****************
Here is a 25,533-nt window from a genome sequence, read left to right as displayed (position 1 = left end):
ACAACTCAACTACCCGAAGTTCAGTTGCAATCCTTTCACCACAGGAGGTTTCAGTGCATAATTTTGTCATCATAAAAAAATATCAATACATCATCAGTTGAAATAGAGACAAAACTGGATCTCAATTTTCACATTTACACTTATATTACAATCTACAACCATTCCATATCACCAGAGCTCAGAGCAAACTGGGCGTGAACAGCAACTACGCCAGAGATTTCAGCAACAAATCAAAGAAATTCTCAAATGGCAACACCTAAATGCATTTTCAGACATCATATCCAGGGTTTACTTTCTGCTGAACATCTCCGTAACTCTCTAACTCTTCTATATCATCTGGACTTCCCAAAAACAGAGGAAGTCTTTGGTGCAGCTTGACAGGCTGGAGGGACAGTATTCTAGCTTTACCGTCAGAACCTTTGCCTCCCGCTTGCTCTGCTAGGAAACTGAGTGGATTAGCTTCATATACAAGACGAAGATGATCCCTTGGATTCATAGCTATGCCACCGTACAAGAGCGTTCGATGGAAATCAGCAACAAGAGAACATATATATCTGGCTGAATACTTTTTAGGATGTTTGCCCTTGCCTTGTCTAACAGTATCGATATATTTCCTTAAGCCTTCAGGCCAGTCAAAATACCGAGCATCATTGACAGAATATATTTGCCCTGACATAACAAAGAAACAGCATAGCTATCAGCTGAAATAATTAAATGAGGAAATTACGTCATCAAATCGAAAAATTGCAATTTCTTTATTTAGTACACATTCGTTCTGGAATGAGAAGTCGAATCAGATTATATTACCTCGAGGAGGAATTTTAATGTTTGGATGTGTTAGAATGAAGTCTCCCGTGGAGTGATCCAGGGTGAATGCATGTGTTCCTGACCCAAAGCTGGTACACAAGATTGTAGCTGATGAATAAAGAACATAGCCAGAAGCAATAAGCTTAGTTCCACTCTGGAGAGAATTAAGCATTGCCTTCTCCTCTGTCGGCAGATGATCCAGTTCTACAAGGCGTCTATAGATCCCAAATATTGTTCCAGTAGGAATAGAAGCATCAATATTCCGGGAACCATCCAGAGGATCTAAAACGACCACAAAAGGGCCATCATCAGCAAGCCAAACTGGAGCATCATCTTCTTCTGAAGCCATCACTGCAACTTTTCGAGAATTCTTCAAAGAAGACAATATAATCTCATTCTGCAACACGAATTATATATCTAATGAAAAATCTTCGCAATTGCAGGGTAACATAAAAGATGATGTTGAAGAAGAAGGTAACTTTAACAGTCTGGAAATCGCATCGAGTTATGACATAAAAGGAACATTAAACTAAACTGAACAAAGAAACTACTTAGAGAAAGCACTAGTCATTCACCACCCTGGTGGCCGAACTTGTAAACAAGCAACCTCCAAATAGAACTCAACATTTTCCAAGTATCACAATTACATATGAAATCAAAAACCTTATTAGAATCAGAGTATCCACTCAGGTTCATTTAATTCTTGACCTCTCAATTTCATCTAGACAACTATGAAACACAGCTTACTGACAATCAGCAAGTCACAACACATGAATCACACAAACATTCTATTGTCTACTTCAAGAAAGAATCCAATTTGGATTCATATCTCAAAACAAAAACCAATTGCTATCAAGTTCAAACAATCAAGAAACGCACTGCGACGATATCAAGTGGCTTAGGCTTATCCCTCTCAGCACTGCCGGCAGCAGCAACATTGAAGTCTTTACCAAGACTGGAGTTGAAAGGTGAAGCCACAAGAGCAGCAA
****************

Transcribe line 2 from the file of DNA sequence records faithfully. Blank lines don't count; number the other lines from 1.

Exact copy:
ACAACTCAACTACCCGAAGTTCAGTTGCAATCCTTTCACCACAGGAGGTTTCAGTGCATAATTTTGTCATCATAAAAAAATATCAATACATCATCAGTTGAAATAGAGACAAAACTGGATCTCAATTTTCACATTTACACTTATATTACAATCTACAACCATTCCATATCACCAGAGCTCAGAGCAAACTGGGCGTGAACAGCAACTACGCCAGAGATTTCAGCAACAAATCAAAGAAATTCTCAAATGGCAACACCTAAATGCATTTTCAGACATCATATCCAGGGTTTACTTTCTGCTGAACATCTCCGTAACTCTCTAACTCTTCTATATCATCTGGACTTCCCAAAAACAGAGGAAGTCTTTGGTGCAGCTTGACAGGCTGGAGGGACAGTATTCTAGCTTTACCGTCAGAACCTTTGCCTCCCGCTTGCTCTGCTAGGAAACTGAGTGGATTAGCTTCATATACAAGACGAAGATGATCCCTTGGATTCATAGCTATGCCACCGTACAAGAGCGTTCGATGGAAATCAGCAACAAGAGAACATATATATCTGGCTGAATACTTTTTAGGATGTTTGCCCTTGCCTTGTCTAACAGTATCGATATATTTCCTTAAGCCTTCAGGCCAGTCAAAATACCGAGCATCATTGACAGAATATATTTGCCCTGACATAACAAAGAAACAGCATAGCTATCAGCTGAAATAATTAAATGAGGAAATTACGTCATCAAATCGAAAAATTGCAATTTCTTTATTTAGTACACATTCGTTCTGGAATGAGAAGTCGAATCAGATTATATTACCTCGAGGAGGAATTTTAATGTTTGGATGTGTTAGAATGAAGTCTCCCGTGGAGTGATCCAGGGTGAATGCATGTGTTCCTGACCCAAAGCTGGTACACAAGATTGTAGCTGATGAATAAAGAACATAGCCAGAAGCAATAAGCTTAGTTCCACTCTGGAGAGAATTAAGCATTGCCTTCTCCTCTGTCGGCAGATGATCCAGTTCTACAAGGCGTCTATAGATCCCAAATATTGTTCCAGTAGGAATAGAAGCATCAATATTCCGGGAACCATCCAGAGGATCTAAAACGACCACAAAAGGGCCATCATCAGCAAGCCAAACTGGAGCATCATCTTCTTCTGAAGCCATCACTGCAACTTTTCGAGAATTCTTCAAAGAAGACAATATAATCTCATTCTGCAACACGAATTATATATCTAATGAAAAATCTTCGCAATTGCAGGGTAACATAAAAGATGATGTTGAAGAAGAAGGTAACTTTAACAGTCTGGAAATCGCATCGAGTTATGACATAAAAGGAACATTAAACTAAACTGAACAAAGAAACTACTTAGAGAAAGCACTAGTCATTCACCACCCTGGTGGCCGAACTTGTAAACAAGCAACCTCCAAATAGAACTCAACATTTTCCAAGTATCACAATTACATATGAAATCAAAAACCTTATTAGAATCAGAGTATCCACTCAGGTTCATTTAATTCTTGACCTCTCAATTTCATCTAGACAACTATGAAACACAGCTTACTGACAATCAGCAAGTCACAACACATGAATCACACAAACATTCTATTGTCTACTTCAAGAAAGAATCCAATTTGGATTCATATCTCAAAACAAAAACCAATTGCTATCAAGTTCAAACAATCAAGAAACGCACTGCGACGATATCAAGTGGCTTAGGCTTATCCCTCTCAGCACTGCCGGCAGCAGCAACATTGAAGTCTTTACCAAGACTGGAGTTGAAAGGTGAAGCCACAAGAGCAGCAA